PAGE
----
Ken Friedman is the co-owner of the Spotted Pig, The Breslin, The John Dory and Salvation Taco in New York. He is the Don King to his chef-partner April Bloomfield’s vintage Mike Tyson. Lots of chefs and restaurateurs can get people to talk about their openings, but Ken has an uncanny ability to sustain the conversation. It’s relevant here, because his restaurants tend to be quite analog. The Pig, for example, doesn’t use OpenTable and doesn’t take reservations. The menu is divided into weird sections that don’t really make any sense.

Ken and I are working on a book project in fits and starts and it may never see the light of day. But in the context of the news that Ken and April are taking over San Francisco old-timer Tosca, I thought I’d paste this excerpt from a conversation we had in early 2012. It’s especially interesting to consider where and what technologies might help or hinder this kind of strategy.

I spent a lot of time when I was young at a place in San Francisco at a place called Stars. Mario also spend a lot of time there. We didn't know each other then, but Stars was a place opened by Jeremiah Tower, who was the chef at Chez Pannise. He used to do these things that he'd call "regional dinners" every Thursday night, I think. And it was only local ingredients from Berkley. That was the concept. The milk and the cheese and everything was from Berkley from right there. Within walking distance was his thing. Farm to table came out of that. It was much more his idea. Alice wanted to do a French bistro based on Marcel Pagnol films. It was more of a coffee house then. People would stand on tables and read poetry. It was political, it was very Berkley. Jeremiah was an architecture student at Berkley and just decided he wanted to be a chef and so he threw these regional nights. He eventually left Chez Pannise and created a place called Stars.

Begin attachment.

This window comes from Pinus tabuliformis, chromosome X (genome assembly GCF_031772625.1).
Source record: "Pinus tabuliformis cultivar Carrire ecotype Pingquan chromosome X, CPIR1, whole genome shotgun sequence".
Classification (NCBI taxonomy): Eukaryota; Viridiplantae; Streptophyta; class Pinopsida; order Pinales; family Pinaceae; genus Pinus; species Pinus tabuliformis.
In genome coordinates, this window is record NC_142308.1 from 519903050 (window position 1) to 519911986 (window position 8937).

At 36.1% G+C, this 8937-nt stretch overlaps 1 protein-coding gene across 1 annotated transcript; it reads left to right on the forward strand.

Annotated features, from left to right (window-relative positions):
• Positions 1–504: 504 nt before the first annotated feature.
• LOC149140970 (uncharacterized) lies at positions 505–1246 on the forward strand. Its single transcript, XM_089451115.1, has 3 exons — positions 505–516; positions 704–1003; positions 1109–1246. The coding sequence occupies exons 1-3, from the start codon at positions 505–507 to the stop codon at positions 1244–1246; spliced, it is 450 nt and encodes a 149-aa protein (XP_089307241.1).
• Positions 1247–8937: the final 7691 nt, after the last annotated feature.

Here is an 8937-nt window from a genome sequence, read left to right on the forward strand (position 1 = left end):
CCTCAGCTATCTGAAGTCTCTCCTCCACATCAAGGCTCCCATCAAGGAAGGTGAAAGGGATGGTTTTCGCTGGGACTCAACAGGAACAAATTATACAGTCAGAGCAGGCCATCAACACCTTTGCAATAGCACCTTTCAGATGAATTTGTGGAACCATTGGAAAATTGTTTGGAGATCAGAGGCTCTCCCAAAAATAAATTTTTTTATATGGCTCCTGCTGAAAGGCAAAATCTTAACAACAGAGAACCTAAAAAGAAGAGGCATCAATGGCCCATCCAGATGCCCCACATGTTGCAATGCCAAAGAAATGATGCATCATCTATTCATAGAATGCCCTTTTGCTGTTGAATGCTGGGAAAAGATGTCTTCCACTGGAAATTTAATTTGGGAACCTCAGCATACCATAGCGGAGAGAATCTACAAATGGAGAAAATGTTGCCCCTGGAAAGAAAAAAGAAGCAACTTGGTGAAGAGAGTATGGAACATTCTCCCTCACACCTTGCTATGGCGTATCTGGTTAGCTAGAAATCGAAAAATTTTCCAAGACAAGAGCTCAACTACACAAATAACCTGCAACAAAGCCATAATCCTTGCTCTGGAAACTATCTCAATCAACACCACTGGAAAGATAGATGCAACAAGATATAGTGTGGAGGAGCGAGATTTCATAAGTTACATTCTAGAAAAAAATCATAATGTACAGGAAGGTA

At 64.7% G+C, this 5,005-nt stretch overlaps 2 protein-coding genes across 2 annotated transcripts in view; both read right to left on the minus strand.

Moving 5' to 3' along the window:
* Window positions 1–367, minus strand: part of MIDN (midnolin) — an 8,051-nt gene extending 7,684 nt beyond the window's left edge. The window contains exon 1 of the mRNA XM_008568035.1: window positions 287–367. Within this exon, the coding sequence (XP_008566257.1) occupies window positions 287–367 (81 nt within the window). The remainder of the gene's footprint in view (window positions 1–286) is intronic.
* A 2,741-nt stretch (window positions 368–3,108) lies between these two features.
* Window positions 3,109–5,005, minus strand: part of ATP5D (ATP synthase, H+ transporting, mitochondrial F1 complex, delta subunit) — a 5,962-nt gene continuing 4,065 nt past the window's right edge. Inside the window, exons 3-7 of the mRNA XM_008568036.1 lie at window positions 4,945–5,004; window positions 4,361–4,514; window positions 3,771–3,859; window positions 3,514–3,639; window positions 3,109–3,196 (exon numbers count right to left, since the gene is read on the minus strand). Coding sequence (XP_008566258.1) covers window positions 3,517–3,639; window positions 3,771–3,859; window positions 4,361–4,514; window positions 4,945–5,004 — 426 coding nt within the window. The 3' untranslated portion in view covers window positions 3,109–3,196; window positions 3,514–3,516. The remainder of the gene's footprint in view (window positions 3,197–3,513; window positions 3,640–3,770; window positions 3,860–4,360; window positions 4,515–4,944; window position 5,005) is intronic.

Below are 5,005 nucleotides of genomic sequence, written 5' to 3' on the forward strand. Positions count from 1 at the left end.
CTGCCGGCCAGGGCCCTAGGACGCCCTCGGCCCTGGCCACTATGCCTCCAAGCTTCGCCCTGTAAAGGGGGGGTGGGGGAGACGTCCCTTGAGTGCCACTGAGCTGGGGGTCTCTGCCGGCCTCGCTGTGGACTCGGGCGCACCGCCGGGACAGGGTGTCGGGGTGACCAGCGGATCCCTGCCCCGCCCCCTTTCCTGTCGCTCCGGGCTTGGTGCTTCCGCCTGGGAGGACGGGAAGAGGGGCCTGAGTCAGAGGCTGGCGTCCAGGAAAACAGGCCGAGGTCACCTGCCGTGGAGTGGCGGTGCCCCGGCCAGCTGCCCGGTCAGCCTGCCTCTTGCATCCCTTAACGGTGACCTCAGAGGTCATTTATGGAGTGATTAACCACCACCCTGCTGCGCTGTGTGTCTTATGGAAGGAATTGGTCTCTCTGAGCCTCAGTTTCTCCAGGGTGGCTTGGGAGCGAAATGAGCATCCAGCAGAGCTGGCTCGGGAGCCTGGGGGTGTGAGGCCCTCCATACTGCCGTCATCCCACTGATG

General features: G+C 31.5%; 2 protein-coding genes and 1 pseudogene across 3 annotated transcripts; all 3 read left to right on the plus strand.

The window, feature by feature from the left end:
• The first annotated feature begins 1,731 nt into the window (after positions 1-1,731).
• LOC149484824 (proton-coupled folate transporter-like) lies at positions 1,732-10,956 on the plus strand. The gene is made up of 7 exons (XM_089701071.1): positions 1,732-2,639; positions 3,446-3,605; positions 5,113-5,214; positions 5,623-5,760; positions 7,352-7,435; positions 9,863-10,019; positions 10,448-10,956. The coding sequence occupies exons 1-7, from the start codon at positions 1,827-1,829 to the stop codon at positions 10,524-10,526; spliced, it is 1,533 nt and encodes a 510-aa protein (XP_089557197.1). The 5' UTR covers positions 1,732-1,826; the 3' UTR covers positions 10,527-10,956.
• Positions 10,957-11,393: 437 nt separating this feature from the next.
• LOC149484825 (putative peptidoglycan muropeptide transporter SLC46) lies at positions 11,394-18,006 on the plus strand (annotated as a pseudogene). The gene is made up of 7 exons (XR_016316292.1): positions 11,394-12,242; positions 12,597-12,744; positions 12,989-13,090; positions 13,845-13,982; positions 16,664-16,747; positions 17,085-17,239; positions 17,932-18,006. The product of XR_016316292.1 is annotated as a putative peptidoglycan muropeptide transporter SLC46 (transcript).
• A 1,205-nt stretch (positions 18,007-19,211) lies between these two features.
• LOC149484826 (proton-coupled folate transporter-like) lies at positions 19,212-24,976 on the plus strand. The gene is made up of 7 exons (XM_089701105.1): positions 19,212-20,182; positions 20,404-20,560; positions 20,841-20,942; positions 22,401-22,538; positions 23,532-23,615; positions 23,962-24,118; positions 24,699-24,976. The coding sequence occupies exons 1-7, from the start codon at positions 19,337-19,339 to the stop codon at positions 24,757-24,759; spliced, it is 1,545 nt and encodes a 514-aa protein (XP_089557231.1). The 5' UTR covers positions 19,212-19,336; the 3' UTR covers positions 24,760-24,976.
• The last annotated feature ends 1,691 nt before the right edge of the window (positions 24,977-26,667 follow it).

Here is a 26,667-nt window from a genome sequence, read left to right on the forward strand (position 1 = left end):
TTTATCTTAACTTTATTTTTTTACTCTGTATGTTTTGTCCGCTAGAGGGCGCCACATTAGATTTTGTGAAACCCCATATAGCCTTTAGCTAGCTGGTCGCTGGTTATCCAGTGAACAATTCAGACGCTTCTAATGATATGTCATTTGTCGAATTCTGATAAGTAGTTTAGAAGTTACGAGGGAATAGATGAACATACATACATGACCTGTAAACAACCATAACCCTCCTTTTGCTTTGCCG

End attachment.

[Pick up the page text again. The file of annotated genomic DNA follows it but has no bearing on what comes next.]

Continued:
It was a place to see and be seen. You could see every seat from every seat in the restaurant. But there were actually different levels. It's exactly what Graydon does at Monkey Bar. You were always craning your neck to see who was walking in. And he also had it so that when you walked in the front door there were curtains. And you'd be looking to see who came through the curtains. He would do a thing where all his kitchen staff and back waiters were all like hipster young kids. He always thought they were very young and cool. He didn't want them after work to go away to drink. So he'd give them all drink tickets so they would stay. He would say, here's ten drink tickets. Call your friends and have them come here. So all the workers from all the restaurants in San Francisco would always come to Stars. So the bar on any given night would be all these cool hipster cooks.
So, at the Pig, that's what I did.